Or what video games have taught me as a Salesforce admin (and consultant).
I realize that this will come as a shock to almost 0% of my audience, but I like to play video games. Mostly long (100 hour plus) RPGs with rich stories, well-developed characters, or at least enough of one to mask the lack of the other.
Growing up I didn’t have a game console. It wasn’t until I was an adult, free to make my own choices and eschew responsibilities as I saw fit, that I really started getting into them. As an avid reader and someone who revels in the feeling of accomplishing a task, they’re kind of perfect. There’s a story, and there are clear steps and tasks presented that have clear success or fail requirements. You know…not at all like real life.
All the same, I’ve been able to apply a lot of things from my hobby to my job. If you’re a fellow gamer, you might recognize some these things, too.
Leveling up can be a grind
I am a trophy hunter. If there is an achievement to be unlocked in a game, I’ll probably go after it. Enter: Skyrim.
One of the last trophies I earned before getting platinum was the silver Master trophy, for reaching Level 50. I had completed the main game with two different characters. I had finished all of the side faction storylines, but I still wasn’t quite there. So I did what any other Skyrim fan has done – I started grinding through low-level abilities to get that sweet XP. I made so many daggers; I cleared so many dungeons. It was boring.
But I got the trophy. And I got the platinum.
Twice. (Thank you, Bethesda, for re-releasing it on the PS4.)
If you think that only applies to games, you’ve obviously never gone after multiple Salesforce certifications. Reading and re-reading release notes, help articles, the study guide, blog posts, Trailhead, etc. It takes some serious heads-down time to study for some of the certifications out there, and yeah, it can be really boring. But at then end, you have a brand new certification.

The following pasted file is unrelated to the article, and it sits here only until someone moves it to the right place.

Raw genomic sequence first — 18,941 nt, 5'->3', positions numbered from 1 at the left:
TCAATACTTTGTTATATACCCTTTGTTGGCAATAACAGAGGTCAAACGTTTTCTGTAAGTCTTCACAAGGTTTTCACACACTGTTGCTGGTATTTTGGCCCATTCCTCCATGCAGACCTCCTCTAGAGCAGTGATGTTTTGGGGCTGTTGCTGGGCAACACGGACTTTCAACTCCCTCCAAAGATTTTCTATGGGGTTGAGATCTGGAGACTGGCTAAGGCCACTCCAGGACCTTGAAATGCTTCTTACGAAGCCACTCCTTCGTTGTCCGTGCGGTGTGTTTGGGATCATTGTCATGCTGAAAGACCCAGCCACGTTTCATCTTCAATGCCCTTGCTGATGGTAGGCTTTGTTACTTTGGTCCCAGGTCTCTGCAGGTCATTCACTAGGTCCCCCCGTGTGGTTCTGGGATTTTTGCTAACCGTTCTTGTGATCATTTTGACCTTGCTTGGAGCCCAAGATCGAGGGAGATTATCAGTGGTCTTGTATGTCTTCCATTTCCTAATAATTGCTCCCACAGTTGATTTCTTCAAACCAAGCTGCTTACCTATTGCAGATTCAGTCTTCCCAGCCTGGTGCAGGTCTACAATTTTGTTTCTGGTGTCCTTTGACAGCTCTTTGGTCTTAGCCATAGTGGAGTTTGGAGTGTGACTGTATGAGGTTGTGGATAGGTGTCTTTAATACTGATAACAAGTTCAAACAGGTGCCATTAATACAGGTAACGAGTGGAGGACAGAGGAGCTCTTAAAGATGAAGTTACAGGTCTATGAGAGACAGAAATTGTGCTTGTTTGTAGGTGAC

It’s Monday morning for the solo admin, and they have their week planned out. Got some Trailhead badges to earn, a new dashboard to build, and a meeting with the steering committee. They have one goal this week: deploy a new custom object and flow, to support a functional group that is adopting Salesforce.
A user needs a password reset.
Another user deleted a record but they can’t remember which one, and they need it back.
An executive needs a report of all sales in 2012, for some reason they have deemed unimportant to share.
And on and on and on. Each random task may only take a handful of minutes, but those minutes start to add up, and soon your inbox is full of minor requests that may have a time limit attached to them. At least all experience is good experience, right?
It’s good to recruit companions
Even non-gamers know this one.
It’s not impossible to finish quests and storylines alone, of course. But misery and joy and struggle…pretty much everything loves company. So why wouldn’t you recruit companions? Especially if they can fill in gaps in your abilities or knowledge.
Most of us already know the importance of the community, so I can pretty much just…leave this here, right? Ohana, my peeps.
Once a completionist…
This is actually a thing (read about the Zeigarnik Effect here). Once a gamer (or an admin) starts on a quest, we have to finish it. Luckily many of these tasks have definitive end-games.
Slay the dragon.
Deploy the change set.
Find the pan.
Build the report.
We obsess over the things we haven’t completed. How many of us have gone to sleep, thinking about data schema, only to wake up with the answer and excitedly go about building what we imagined?
How many of us have to get all the Trailhead badges? (BTW, if you think Trailhead hasn’t taken into account some of what I’m writing about here, you aren’t paying attention.)
And it’s not just video games
Ultimately it comes down to liking the feeling of solving a puzzle. Admins are problem-solvers. We are people that like to get our hands dirty, play with something, and make it work. For me it’s like video games. For some people it’s like puzzles or building things.
We are the people who stay up into the wee hours, searching the community, building and rebuilding our flows, until it is done.
And bonus! Now I can check this particular task off my list.